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Travel

Making Sure Your Passport Photo Meets Federal Requirements

Traveling anywhere outside the United States requires a valid passport.  That wasn’t always the case.  When I was younger, we thought nothing of crossing the border into Mexico for shopping or social events.  We once attended a wedding in Nogales, returning to Arizona by taxi, and the only ID required at the border was a driver’s license.  Those days are long gone.  Border crossings are heavily scrutinized, and you will need a passport to get back into the United States.  You also need a passport to travel to Canada.

Requirements for Passport Photos.

When you apply for a new, replacement or renewal passport, a valid photo is required.  That photo must meet strict government criteria.  Professional photographers who take passport photos are usually well aware of the requirements, but many people prefer to take their own photos, and without the correct information, they can easily screw it up.

First, passport photos must be the correct size – 2 inches by 2 inches.  The head must occupy the middle of the photo, and the subject must be directly facing the camera.  A good rule of thumb is to position the nose dead center in the picture.  The head must also be the correct size.  It must be between 1 and 1 3/8 inches from the bottom of the chin to the top of the head. The photo must be a clear shot, without shadows or glaring.

Next, the photo must be in color and printed on photo paper.  It can be either matte or glossy photo paper. The background must be either white or off-white.  There are also requirements for the number of pixels in the photo.[1]  The minimum number is 600 x 600; the maximum is 1200 x 1200.  To get a 600 x 600 digital image in a 2 x2 inch photo, you must have a resolution of 300 ppi.[2]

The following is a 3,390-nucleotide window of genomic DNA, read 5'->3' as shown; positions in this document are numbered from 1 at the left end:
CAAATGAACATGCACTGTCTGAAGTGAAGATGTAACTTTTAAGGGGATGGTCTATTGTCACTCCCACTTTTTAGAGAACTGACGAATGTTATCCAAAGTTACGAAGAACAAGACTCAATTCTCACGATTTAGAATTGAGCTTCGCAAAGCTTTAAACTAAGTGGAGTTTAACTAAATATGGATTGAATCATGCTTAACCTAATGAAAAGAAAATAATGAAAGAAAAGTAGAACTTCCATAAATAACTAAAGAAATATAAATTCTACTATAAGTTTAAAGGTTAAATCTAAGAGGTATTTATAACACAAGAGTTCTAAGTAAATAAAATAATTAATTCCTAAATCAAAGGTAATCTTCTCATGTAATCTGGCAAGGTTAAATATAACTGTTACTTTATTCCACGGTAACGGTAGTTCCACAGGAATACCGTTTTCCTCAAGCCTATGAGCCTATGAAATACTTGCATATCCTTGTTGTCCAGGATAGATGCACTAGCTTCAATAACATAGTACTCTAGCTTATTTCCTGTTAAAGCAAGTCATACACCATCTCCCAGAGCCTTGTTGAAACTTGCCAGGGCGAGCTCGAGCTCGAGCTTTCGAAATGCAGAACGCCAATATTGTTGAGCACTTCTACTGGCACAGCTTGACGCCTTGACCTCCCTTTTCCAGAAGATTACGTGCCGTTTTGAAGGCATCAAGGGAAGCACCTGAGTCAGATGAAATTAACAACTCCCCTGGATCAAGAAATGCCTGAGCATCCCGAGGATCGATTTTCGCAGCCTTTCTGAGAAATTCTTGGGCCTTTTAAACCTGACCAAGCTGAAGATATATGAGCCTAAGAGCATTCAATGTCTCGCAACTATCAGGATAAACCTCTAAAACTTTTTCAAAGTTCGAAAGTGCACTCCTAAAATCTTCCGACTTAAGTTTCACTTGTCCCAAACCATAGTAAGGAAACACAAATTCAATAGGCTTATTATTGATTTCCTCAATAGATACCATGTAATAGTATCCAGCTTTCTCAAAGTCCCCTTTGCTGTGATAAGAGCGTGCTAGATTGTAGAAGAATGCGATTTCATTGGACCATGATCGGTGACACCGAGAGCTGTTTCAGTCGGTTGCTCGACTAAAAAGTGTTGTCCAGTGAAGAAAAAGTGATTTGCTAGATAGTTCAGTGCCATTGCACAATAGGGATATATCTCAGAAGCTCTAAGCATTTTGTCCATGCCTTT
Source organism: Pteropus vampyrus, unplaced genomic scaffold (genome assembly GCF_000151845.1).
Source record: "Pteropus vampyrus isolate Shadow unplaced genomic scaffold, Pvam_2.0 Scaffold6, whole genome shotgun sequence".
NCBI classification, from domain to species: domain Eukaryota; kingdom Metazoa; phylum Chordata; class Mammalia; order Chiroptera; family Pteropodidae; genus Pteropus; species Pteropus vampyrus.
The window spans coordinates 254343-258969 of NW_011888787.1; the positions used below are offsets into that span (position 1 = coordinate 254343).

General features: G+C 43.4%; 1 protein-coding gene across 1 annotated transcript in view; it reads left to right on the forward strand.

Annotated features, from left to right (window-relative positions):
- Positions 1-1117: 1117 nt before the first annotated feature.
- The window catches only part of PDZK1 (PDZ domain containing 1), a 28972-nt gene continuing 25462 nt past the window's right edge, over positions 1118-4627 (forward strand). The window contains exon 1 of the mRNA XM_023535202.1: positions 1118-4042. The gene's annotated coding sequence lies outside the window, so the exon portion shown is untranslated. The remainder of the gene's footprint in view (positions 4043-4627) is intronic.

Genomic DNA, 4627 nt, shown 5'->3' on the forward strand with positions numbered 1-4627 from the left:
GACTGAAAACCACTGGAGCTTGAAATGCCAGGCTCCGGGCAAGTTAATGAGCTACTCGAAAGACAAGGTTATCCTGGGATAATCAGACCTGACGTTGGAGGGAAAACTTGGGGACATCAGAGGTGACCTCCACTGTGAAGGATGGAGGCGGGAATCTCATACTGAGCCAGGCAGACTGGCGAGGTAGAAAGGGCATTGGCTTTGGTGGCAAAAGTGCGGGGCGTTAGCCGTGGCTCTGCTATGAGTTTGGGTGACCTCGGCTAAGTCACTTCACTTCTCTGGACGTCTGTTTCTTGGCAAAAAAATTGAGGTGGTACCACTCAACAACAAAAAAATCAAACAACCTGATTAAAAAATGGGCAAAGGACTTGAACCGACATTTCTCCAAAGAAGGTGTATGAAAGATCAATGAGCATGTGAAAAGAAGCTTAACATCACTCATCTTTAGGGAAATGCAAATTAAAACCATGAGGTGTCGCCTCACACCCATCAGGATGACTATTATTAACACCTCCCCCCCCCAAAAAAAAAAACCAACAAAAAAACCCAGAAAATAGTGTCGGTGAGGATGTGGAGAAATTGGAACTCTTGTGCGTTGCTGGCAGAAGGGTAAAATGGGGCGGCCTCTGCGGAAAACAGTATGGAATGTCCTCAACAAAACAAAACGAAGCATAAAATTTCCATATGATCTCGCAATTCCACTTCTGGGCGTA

Dos and Don’ts for Passport Photos.

There are many specific prohibitions affecting your attire and the content of your photo.

  • The photo must have been taken in the past 6 months.  You cannot dust off an old photo because it makes you look good.
  • A neutral expression is recommended.  A soft natural smile may pass muster, but a wide grin may get your photo rejected.
  • Your eyes must be open and visible.  You cannot wear glasses.  Before November 1, 2016, glasses were permitted.  If you have a passport issued before that date, and you are wearing glasses in the photo, you may continue to use that passport photo until the passport expires.
  • You cannot wear hats, headphones or any type of head covering. 
    • However, if your religion requires that your head be covered, you may wear that head covering, provided that your entire face is clearly visible with no shadows.  You will need to submit a signed statement verifying that the head covering is a requirement of a recognized, traditional religion.
    • If you must wear something on your head for medical reasons, a signed doctor’s statement is required.  (An example would be someone with a halo brace screwed into the skull to support the neck).
  • You may not wear any type of uniform or camouflage clothing.
  • No headphones or Bluetooth devices are allowed in the photo.
  • No digital enhancement is allowed except you may remove red eye from the photo.

Children’s Photos.

It is expected that children will grow and change in appearance.  That does not require a new passport photo every few years.  If your child is under the age of 16 and has changed due to normal growth and aging, you do not need to apply for a new passport.